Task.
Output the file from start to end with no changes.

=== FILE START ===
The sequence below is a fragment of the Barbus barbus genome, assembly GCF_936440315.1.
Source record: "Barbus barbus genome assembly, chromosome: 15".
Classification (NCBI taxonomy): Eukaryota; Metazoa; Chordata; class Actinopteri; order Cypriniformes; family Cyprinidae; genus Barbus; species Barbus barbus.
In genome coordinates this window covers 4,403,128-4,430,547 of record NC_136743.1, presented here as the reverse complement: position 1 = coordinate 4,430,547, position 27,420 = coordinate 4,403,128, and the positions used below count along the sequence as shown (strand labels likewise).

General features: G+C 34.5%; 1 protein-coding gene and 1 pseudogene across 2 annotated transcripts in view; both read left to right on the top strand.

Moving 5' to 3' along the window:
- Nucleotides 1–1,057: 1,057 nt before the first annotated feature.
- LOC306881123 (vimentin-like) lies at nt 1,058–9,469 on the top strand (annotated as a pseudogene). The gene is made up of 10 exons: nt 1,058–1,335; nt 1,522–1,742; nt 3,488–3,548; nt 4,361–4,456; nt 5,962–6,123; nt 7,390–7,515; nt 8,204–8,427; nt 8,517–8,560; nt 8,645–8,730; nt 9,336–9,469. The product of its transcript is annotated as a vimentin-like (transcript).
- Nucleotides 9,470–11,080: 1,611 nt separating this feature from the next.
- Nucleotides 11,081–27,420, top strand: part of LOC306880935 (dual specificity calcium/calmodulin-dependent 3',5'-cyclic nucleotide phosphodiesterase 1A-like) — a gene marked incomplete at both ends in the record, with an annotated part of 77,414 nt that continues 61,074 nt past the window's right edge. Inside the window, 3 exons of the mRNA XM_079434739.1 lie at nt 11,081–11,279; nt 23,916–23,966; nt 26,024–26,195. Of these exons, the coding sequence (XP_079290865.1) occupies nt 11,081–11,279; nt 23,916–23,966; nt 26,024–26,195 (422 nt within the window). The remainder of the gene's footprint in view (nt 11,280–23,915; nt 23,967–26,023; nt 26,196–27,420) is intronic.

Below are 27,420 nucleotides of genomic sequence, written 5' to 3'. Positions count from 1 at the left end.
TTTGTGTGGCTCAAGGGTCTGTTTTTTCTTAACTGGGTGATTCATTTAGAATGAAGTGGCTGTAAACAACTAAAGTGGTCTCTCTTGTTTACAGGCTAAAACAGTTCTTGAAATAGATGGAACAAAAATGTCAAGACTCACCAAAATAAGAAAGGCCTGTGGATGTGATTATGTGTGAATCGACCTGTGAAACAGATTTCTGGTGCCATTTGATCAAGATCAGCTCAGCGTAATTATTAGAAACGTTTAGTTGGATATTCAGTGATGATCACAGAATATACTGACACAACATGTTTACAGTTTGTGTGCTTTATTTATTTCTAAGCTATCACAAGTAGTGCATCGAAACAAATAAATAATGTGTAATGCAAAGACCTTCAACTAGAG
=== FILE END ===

The sequence below is a fragment of the Barbus barbus genome, assembly GCF_936440315.1.
Source record: "Barbus barbus genome assembly, chromosome: 15".
Classification (NCBI taxonomy): Eukaryota; Metazoa; Chordata; class Actinopteri; order Cypriniformes; family Cyprinidae; genus Barbus; species Barbus barbus.
In genome coordinates this window covers 4,403,128-4,430,547 of record NC_136743.1, presented here as the reverse complement: position 1 = coordinate 4,430,547, position 27,420 = coordinate 4,403,128, and the positions used below count along the sequence as shown (strand labels likewise).

General features: G+C 34.5%; 1 protein-coding gene and 1 pseudogene across 2 annotated transcripts in view; both read left to right on the top strand.

Moving 5' to 3' along the window:
- Nucleotides 1–1,057: 1,057 nt before the first annotated feature.
- LOC306881123 (vimentin-like) lies at nt 1,058–9,469 on the top strand (annotated as a pseudogene). The gene is made up of 10 exons: nt 1,058–1,335; nt 1,522–1,742; nt 3,488–3,548; nt 4,361–4,456; nt 5,962–6,123; nt 7,390–7,515; nt 8,204–8,427; nt 8,517–8,560; nt 8,645–8,730; nt 9,336–9,469. The product of its transcript is annotated as a vimentin-like (transcript).
- Nucleotides 9,470–11,080: 1,611 nt separating this feature from the next.
- Nucleotides 11,081–27,420, top strand: part of LOC306880935 (dual specificity calcium/calmodulin-dependent 3',5'-cyclic nucleotide phosphodiesterase 1A-like) — a gene marked incomplete at both ends in the record, with an annotated part of 77,414 nt that continues 61,074 nt past the window's right edge. Inside the window, 3 exons of the mRNA XM_079434739.1 lie at nt 11,081–11,279; nt 23,916–23,966; nt 26,024–26,195. Of these exons, the coding sequence (XP_079290865.1) occupies nt 11,081–11,279; nt 23,916–23,966; nt 26,024–26,195 (422 nt within the window). The remainder of the gene's footprint in view (nt 11,280–23,915; nt 23,967–26,023; nt 26,196–27,420) is intronic.

Below are 27,420 nucleotides of genomic sequence, written 5' to 3'. Positions count from 1 at the left end.
TTTGTGTGGCTCAAGGGTCTGTTTTTTCTTAACTGGGTGATTCATTTAGAATGAAGTGGCTGTAAACAACTAAAGTGGTCTCTCTTGTTTACAGGCTAAAACAGTTCTTGAAATAGATGGAACAAAAATGTCAAGACTCACCAAAATAAGAAAGGCCTGTGGATGTGATTATGTGTGAATCGACCTGTGAAACAGATTTCTGGTGCCATTTGATCAAGATCAGCTCAGCGTAATTATTAGAAACGTTTAGTTGGATATTCAGTGATGATCACAGAATATACTGACACAACATGTTTACAGTTTGTGTGCTTTATTTATTTCTAAGCTATCACAAGTAGTGCATCGAAACAAATAAATAATGTGTAATGCAAAGACCTTCAACTAGAG